American Made (12A) | Close-Up Film Review
If you believe that Tom Cruise is Sandi Toksvig masquerading as one of the most famous film stars in the world – it’s not the most ludicrous thing you’ll see that day if you watch American Made after you’ve laughed at the meme.
To clarify, this is not to put a downer on the film – incredulity, bafflement, farce and entertainment are the mainstays of this ‘based on real events’ dramatisation of the exploits of TWA pilot Barry Seal in the 70’s and 80’s.
It’s easy to be cynical about Cruise, but he’s very dedicated to his fans, he does his own stunts and still adds an undeniable charismatic presence to all his work. Just enjoy this and don’t think about whether it’s a crude tactical move to play blustering, blundering characters at this point in his career. He does it pretty well here and punches in more acting than he’s had to do for a long time.
It doesn’t take long for middle-of-the-road commercial ‘bus’ pilot Barry Seal (Cruise) to start work with the CIA (primarily ‘Schafer’ played by Gleeson) in exchange for looking the other way to some extra imports he was caught bringing in. From there out, Seal plays offs drug cartels, US law enforcement agencies and even Central American government officials against each other as he desperately tries to stay out of jail by juggling all his interests and for this he is handsomely rewarded in drug money.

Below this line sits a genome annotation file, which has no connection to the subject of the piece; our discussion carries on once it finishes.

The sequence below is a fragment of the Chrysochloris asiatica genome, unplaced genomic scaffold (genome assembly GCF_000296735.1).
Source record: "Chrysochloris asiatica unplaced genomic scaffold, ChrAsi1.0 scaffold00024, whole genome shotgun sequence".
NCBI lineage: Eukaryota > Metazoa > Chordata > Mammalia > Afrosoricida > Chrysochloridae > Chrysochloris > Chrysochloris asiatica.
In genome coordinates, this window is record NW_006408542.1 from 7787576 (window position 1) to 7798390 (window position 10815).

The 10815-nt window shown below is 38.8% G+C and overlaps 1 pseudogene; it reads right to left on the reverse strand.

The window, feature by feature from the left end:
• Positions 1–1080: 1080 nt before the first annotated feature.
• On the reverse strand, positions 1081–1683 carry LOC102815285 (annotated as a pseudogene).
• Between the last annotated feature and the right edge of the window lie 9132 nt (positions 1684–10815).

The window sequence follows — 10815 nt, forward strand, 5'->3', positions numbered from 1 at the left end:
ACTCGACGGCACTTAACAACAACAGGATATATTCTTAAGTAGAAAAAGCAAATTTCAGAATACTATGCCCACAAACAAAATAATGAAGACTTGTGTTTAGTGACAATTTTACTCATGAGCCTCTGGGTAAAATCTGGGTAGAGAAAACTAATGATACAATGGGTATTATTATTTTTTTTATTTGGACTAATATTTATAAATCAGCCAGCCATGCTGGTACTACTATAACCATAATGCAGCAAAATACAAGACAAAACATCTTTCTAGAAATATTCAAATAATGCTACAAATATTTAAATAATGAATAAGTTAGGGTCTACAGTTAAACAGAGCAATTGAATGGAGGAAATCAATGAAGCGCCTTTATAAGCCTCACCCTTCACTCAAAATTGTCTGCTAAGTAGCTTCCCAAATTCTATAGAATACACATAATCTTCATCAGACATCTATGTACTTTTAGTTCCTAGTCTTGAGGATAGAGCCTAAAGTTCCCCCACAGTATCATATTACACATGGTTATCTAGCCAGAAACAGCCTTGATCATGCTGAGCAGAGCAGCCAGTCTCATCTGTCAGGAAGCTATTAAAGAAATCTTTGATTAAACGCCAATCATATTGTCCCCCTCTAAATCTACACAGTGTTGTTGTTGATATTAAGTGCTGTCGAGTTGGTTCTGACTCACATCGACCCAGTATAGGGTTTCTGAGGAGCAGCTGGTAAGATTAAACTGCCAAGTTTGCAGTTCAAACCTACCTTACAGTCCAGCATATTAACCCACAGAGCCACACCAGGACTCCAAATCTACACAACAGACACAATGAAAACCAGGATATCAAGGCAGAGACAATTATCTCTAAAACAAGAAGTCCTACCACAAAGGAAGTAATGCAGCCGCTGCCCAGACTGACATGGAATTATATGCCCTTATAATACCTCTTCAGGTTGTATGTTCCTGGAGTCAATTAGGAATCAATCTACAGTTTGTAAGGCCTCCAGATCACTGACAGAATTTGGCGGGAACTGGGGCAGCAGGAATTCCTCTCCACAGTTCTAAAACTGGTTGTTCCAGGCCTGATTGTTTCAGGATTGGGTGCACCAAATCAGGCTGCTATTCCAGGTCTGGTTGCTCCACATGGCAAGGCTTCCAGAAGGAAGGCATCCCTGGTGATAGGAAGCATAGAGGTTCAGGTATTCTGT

It shouldn’t be as funny as it is considering the corrupt tactics used by US officials whereby all sorts of illegal activities are sanctioned as being “for the good guys”. All these aspects are constantly laughed off in order to maintain the unwieldy canter of events. This is clearly morally dubious and all sorts of crimes are glorified, but to be fair the film ballses it out. It’s so stupid it works fine. The story is of historical record and was addressed in due course. Sit back and turn off your conscious. When Seal crashes his plane in a residential area to avoid the DEA and emerges covered in cocaine like a child caught rolling in a room full of sherbet, apologising and paying off a nearby kid for his trouble and for taking his bike with packets of powder as he cycles off with his knees around his ears, it’s just great slapstick.
Cruise seems to have a smirk on his face, as though like Seal, he can’t quite believe his luck at getting paid so much to have this much fun. This was also fine, usually it would be irritating, but it was actually very infectious. The motivation for Seal’s smuggling comes in the form of his wife (Wright) and growing family. Wright, playing an ex-KFC girl, seems to be the only one to see that Barry is a dubious customer, not malicious, but she suffer fools and has some killer lines. As the money rolls in and their circumstances change, the interplay between husband and wife are increasingly the source of humour as the flights and wheeler-dealing get a little repetitive. There isn’t much emotional depth to the relationship but Wright and Cruise share enough comic chemistry to keep the domestic aspect of his life interesting too.
How has he got away with it for so long?